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Transcript
MIS
CHAPTER 13
INTELLIGENT
INFORMATION SYSTEMS
Hossein BIDGOLI
MIS, Chapter 13
©2011 Course Technology, a part of Cengage Learning
1
Chapter 13 Intelligent Information Systems
learning outcomes
LO1
Define artificial intelligence and explain how these
technologies support decision making.
LO2
Explain an expert system, its applications, and its
components.
LO3
LO4
Describe case-based reasoning.
LO5
Describe fuzzy logic and its uses.
Summarize types of intelligent agents and how
they’re used.
MIS, Chapter 13
©2011 Course Technology, a part of Cengage Learning
2
Chapter 13 Intelligent Information Systems
l e a r n i n g o u t c o m e s (cont’d.)
LO6
LO7
LO8
Explain artificial neural networks.
LO9
Summarize the advantages of integrating AI
technologies into decision support systems.
Describe how genetic algorithms are used.
Explain natural language processing and its
advantages and disadvantages.
MIS, Chapter 13
©2011 Course Technology, a part of Cengage Learning
3
Chapter 13 Intelligent Information Systems
What Is Artificial Intelligence?
• Artificial intelligence (AI)
– Consists of related technologies that try to simulate
and reproduce human thought and behavior
– Includes thinking, speaking, feeling, and reasoning
• AI technologies
– Concerned with generating and displaying knowledge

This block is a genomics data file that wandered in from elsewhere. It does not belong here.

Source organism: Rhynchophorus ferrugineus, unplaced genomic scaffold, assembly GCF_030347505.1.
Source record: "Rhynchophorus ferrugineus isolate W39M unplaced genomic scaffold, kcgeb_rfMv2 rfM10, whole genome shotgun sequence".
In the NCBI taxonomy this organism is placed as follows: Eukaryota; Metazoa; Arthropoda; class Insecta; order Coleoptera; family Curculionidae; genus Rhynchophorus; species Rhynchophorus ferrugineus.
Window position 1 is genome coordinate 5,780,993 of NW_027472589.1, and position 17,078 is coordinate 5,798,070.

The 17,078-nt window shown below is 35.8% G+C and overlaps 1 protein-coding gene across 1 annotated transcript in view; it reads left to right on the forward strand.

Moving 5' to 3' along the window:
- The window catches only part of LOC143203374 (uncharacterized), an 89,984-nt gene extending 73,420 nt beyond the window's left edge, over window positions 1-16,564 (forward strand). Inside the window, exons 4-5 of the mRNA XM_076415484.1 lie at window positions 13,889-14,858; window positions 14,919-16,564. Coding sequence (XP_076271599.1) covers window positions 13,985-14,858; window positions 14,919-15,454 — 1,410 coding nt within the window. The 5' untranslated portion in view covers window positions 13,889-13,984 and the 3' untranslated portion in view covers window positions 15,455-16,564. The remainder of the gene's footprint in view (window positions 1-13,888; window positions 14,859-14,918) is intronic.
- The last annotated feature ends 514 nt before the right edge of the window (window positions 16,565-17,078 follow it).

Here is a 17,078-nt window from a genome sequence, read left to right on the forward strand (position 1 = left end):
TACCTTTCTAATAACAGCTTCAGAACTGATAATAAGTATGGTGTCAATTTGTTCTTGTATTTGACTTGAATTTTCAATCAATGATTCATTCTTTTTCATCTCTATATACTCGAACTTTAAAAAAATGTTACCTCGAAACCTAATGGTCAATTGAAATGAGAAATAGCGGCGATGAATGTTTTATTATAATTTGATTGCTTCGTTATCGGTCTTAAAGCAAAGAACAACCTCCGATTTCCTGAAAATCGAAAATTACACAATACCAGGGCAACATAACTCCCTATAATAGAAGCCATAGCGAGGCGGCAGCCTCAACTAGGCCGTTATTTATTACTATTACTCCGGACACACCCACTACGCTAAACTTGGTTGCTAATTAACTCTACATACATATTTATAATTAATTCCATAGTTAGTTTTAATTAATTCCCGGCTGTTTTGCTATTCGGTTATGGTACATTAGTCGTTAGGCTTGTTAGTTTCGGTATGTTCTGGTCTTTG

and facts
MIS, Chapter 13
©2011 Course Technology, a part of Cengage Learning
4
Chapter 13 Intelligent Information Systems
What Is Artificial Intelligence? (cont’d.)
• Knowledge engineers try to discover “rules of
thumb”
– Enable computers to perform tasks usually handled
by humans
• Capabilities of these systems have improved in
an attempt to close the gap between artificial
intelligence and human intelligence
MIS, Chapter 13
©2011 Course Technology, a part of Cengage Learning
5
Chapter 13 Intelligent Information Systems
AI Technologies Supporting Decision Making
• Decision makers use information technologies in
decision-making analyses:
– What-is
– What-if
• Other questions:
–
–
–
–
Why?
What does it mean?
What should be done?
When should it be done?
MIS, Chapter 13
©2011 Course Technology, a part of Cengage Learning
6
Table 13.1
MIS, Chapter 13
©2011 Course Technology, a part of Cengage Learning
Applications of AI Technologies
7
Chapter 13 Intelligent Information Systems
Robotics
• Some of the most successful applications of AI
• Perform well at simple, repetitive tasks